What is direct sum?

1. Jun 2, 2007

jostpuur

Okey, I have some silly problems with simple definitions.

The usual sum, which I know, of two vector spaces is a set which consists of all sums of the vectors. $$A+B=\{a+b|a\in A,\; b\in B\}$$. Is this the same thing as the direct sum?

I think I saw somewhere (I don't remeber where) a definition, that a direct sum of two vector spaces is just a their union, where zeros are identified. Do I remember this wrong? In some places the direct sum is treated as a vector space, and the union doesn't produce a vector space, so I think that is wrong then...

The wikipedia seems to explain, the the direct sum of two vector spaces is merely their cartesian product, but if it is a cartesian product, why is it called a direct sum then?

2. Jun 2, 2007

mathwonk

this is explained in mY free ALGEBRA BOOK ONLINE.

3. Jun 3, 2007

jostpuur

I got lost into that mapping mess. Well, I'll see how I manage to proceed with this, and maybe return later.

4. Jun 3, 2007

daniel_i_l

A direct sum is like a regular sum with the condition that each value in (A+B) has only one unique representation as a sum of one vector from A and one from B.
It's easy to prove that this happens when the intersection of A and B is {0}.

5. Jun 3, 2007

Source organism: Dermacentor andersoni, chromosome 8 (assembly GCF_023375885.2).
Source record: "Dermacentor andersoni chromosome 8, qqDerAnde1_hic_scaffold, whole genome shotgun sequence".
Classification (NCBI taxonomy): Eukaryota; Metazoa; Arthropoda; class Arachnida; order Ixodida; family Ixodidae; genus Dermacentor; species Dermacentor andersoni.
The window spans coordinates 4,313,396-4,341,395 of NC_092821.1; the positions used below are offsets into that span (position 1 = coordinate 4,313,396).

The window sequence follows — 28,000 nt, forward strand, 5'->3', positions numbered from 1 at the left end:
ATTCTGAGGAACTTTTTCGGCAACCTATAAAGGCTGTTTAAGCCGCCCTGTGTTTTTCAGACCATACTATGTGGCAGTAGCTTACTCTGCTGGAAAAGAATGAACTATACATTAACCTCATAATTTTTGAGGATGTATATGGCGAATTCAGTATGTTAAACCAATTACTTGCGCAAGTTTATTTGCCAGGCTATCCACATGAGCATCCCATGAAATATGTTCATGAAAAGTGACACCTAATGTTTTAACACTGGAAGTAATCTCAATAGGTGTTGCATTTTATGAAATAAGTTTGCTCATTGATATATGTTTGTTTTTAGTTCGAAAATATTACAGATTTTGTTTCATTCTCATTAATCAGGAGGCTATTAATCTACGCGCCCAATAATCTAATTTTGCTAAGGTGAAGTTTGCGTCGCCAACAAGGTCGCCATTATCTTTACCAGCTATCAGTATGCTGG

matt grime

The sum you wrote A+B, implicitly assumes that A and B are subspaces of some larger space C. Otherwise the idea of adding a in A to b in B doesn't make sense.

\oplus or direct sum gets round this minor techincal assumption. As a set it is in natural bijection with AxB. But cartesian products don't have vector space structures.

As has been mentioned, if the former case makes sense, two objects will be isomorphic if A and B intersect in just 0.

But you already knew this: R^2 is RxR is two copies of R added together.

Anyway, for finite cardinals, n, the direct product and direct sums of n copies of a vector space are isomorphic. This fails for infinite direct sums and products.

Last edited: Jun 3, 2007
6. Jun 3, 2007

mathwonk

a direct sum of V,W is a gadget such that maps out of it are determiend by choosing arbitrary maps out of both V and W. e.g. since a map out of V is determiend by sending the elements of a basis anywhere you like, V is always the direcdt sum of the lines spanned by a basis.